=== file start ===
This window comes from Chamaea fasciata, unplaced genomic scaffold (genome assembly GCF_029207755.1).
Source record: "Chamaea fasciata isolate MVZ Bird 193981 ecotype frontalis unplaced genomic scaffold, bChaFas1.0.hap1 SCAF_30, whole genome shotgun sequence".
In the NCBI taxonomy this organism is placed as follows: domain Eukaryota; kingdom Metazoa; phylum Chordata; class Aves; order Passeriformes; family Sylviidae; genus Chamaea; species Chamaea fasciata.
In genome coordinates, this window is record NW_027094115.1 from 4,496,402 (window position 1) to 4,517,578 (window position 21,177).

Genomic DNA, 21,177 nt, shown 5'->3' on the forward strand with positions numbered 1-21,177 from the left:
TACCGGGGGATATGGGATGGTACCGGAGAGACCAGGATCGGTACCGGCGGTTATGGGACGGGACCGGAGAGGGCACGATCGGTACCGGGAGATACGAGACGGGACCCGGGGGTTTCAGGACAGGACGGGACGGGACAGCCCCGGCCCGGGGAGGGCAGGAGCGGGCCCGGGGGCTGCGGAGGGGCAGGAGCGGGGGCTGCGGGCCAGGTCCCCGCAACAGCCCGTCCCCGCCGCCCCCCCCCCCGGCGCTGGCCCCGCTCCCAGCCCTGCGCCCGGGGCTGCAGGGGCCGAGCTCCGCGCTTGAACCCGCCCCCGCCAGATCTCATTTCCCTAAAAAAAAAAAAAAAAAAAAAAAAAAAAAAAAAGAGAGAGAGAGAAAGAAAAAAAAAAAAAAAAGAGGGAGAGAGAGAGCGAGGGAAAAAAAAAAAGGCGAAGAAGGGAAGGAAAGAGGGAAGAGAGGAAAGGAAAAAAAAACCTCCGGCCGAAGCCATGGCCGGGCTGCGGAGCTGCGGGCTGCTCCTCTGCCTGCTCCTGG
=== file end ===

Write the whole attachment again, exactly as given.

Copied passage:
This window comes from Chamaea fasciata, unplaced genomic scaffold (genome assembly GCF_029207755.1).
Source record: "Chamaea fasciata isolate MVZ Bird 193981 ecotype frontalis unplaced genomic scaffold, bChaFas1.0.hap1 SCAF_30, whole genome shotgun sequence".
In the NCBI taxonomy this organism is placed as follows: domain Eukaryota; kingdom Metazoa; phylum Chordata; class Aves; order Passeriformes; family Sylviidae; genus Chamaea; species Chamaea fasciata.
In genome coordinates, this window is record NW_027094115.1 from 4,496,402 (window position 1) to 4,517,578 (window position 21,177).

Genomic DNA, 21,177 nt, shown 5'->3' on the forward strand with positions numbered 1-21,177 from the left:
TACCGGGGGATATGGGATGGTACCGGAGAGACCAGGATCGGTACCGGCGGTTATGGGACGGGACCGGAGAGGGCACGATCGGTACCGGGAGATACGAGACGGGACCCGGGGGTTTCAGGACAGGACGGGACGGGACAGCCCCGGCCCGGGGAGGGCAGGAGCGGGCCCGGGGGCTGCGGAGGGGCAGGAGCGGGGGCTGCGGGCCAGGTCCCCGCAACAGCCCGTCCCCGCCGCCCCCCCCCCCGGCGCTGGCCCCGCTCCCAGCCCTGCGCCCGGGGCTGCAGGGGCCGAGCTCCGCGCTTGAACCCGCCCCCGCCAGATCTCATTTCCCTAAAAAAAAAAAAAAAAAAAAAAAAAAAAAAAAAGAGAGAGAGAGAAAGAAAAAAAAAAAAAAAAGAGGGAGAGAGAGAGCGAGGGAAAAAAAAAAAGGCGAAGAAGGGAAGGAAAGAGGGAAGAGAGGAAAGGAAAAAAAAACCTCCGGCCGAAGCCATGGCCGGGCTGCGGAGCTGCGGGCTGCTCCTCTGCCTGCTCCTGG